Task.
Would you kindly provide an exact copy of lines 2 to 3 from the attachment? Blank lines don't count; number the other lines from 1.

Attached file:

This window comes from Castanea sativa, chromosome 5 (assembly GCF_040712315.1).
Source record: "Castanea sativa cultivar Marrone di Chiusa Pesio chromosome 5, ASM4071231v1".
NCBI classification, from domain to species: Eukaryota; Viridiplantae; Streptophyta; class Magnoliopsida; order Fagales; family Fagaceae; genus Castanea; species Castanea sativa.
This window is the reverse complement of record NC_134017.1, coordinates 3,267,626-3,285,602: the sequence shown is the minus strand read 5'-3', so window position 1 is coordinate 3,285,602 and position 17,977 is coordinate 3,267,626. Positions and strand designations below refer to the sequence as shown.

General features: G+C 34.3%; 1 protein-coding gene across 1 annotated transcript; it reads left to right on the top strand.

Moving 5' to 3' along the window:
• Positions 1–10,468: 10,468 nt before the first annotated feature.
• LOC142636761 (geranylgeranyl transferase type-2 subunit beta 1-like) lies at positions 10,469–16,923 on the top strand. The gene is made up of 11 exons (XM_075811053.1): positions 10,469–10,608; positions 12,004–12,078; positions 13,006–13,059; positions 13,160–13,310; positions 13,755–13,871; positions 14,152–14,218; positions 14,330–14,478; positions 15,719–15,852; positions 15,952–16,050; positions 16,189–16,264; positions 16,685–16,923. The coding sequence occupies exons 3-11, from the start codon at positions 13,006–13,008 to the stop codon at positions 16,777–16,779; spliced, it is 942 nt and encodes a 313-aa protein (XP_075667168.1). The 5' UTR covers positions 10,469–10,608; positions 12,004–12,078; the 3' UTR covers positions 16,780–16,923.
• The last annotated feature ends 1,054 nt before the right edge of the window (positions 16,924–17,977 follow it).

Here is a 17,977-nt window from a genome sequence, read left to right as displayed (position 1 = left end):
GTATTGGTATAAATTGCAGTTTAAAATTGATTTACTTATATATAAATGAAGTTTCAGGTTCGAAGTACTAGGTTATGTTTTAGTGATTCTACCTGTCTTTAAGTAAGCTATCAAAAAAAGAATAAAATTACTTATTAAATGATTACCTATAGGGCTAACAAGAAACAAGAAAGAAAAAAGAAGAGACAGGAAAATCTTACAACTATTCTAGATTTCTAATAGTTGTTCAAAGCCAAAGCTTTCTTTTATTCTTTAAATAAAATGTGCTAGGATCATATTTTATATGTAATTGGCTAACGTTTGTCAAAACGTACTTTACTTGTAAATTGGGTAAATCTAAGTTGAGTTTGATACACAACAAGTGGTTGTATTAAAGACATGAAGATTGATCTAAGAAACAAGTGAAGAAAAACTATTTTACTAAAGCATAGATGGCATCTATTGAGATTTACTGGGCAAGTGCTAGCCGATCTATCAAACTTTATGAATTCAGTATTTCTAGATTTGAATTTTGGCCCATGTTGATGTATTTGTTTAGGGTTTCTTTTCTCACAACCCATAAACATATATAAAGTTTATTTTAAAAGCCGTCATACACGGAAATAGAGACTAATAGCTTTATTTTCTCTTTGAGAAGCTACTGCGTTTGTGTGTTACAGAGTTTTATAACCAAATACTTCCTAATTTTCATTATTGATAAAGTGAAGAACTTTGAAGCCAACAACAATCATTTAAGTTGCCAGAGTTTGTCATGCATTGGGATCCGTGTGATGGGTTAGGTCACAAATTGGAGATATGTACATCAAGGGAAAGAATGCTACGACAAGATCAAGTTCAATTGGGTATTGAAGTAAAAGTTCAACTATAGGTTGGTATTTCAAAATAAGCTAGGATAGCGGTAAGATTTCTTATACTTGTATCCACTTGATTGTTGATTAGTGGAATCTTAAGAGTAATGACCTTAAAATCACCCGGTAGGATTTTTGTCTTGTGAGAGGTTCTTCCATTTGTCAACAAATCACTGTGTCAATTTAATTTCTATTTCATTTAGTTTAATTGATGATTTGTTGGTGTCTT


Source record: "Castanea sativa cultivar Marrone di Chiusa Pesio chromosome 5, ASM4071231v1".
NCBI classification, from domain to species: Eukaryota; Viridiplantae; Streptophyta; class Magnoliopsida; order Fagales; family Fagaceae; genus Castanea; species Castanea sativa.